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hinder

1
[ hin-der ]
/ ˈhɪn dər /
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See synonyms for: hinder / hindered / hindering / hinders on Thesaurus.com

verb (used with object)
to cause delay, interruption, or difficulty in; hamper; impede: The storm hindered our progress.
to prevent from doing, acting, or happening; stop: to hinder a man from committing a crime.
verb (used without object)
to be an obstacle or impediment.
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Origin of hinder

1
before 1000; Middle English hindren, Old English hindrian “to hold back,” equivalent to hinder hinder2 + -ian causative verb suffix

synonym study for hinder

2. See prevent.

OTHER WORDS FROM hinder

Other definitions for hinder (2 of 2)

hinder2
[ hahyn-der ]
/ ˈhaɪn dər /

adjective
situated at the rear or back; posterior: the hinder part of a carcass.
noun
Chiefly Northern and North Midland U.S. the buttocks.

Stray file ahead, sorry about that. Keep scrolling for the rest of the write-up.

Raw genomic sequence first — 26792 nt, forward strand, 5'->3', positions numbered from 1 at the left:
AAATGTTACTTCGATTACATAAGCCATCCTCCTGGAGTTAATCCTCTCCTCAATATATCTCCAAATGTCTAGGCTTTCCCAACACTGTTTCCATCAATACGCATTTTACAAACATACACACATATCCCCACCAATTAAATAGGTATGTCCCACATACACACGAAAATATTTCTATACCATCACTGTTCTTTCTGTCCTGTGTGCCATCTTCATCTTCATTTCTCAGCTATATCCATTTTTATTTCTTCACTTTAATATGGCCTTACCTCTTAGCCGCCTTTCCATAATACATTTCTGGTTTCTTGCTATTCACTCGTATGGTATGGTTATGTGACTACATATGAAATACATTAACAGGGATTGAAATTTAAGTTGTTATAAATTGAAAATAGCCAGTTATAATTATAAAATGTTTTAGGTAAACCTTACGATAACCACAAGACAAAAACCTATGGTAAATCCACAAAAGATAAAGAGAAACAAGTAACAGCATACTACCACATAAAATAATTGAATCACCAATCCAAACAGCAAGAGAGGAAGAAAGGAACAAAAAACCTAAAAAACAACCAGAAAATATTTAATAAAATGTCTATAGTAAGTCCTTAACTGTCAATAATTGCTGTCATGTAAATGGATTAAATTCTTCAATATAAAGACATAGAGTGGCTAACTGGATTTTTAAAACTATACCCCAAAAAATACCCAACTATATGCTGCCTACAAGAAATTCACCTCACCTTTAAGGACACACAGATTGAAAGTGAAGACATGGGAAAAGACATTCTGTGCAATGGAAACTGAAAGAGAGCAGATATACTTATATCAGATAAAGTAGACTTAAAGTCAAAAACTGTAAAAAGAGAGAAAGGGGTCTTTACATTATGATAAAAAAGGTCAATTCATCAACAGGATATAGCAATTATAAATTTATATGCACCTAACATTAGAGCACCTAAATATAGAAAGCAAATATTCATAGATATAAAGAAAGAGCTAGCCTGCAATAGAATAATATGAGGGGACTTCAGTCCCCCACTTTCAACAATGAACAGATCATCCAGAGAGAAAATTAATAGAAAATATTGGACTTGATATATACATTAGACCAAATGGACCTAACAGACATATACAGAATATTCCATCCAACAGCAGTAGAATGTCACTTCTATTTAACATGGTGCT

Origin of hinder

2
1250–1300; Middle English; compare Old English hinder (adv.) behind; cognate with German hinter (preposition) behind
Dictionary.com Unabridged Based on the Random House Unabridged Dictionary, © Random House, Inc. 2021

How to use hinder in a sentence

British Dictionary definitions for hinder (1 of 2)

hinder1
/ (ˈhɪndə) /

verb
to be or get in the way of (someone or something); hamper
(tr) to prevent

Derived forms of hinder

hinderer, nounhindering, adjective, noun

Word Origin for hinder

Old English hindrian; related to Old Norse hindra, Old High German hintarōn

British Dictionary definitions for hinder (2 of 2)

hinder2
/ (ˈhaɪndə) /

adjective
(prenominal) situated at or further towards the back or rear; posteriorthe hinder parts

Word Origin for hinder

Old English; related to Old Norse hindri latter, Gothic hindar beyond, Old High German hintar behind
Collins English Dictionary - Complete & Unabridged 2012 Digital Edition © William Collins Sons & Co. Ltd. 1979, 1986 © HarperCollins Publishers 1998, 2000, 2003, 2005, 2006, 2007, 2009, 2012
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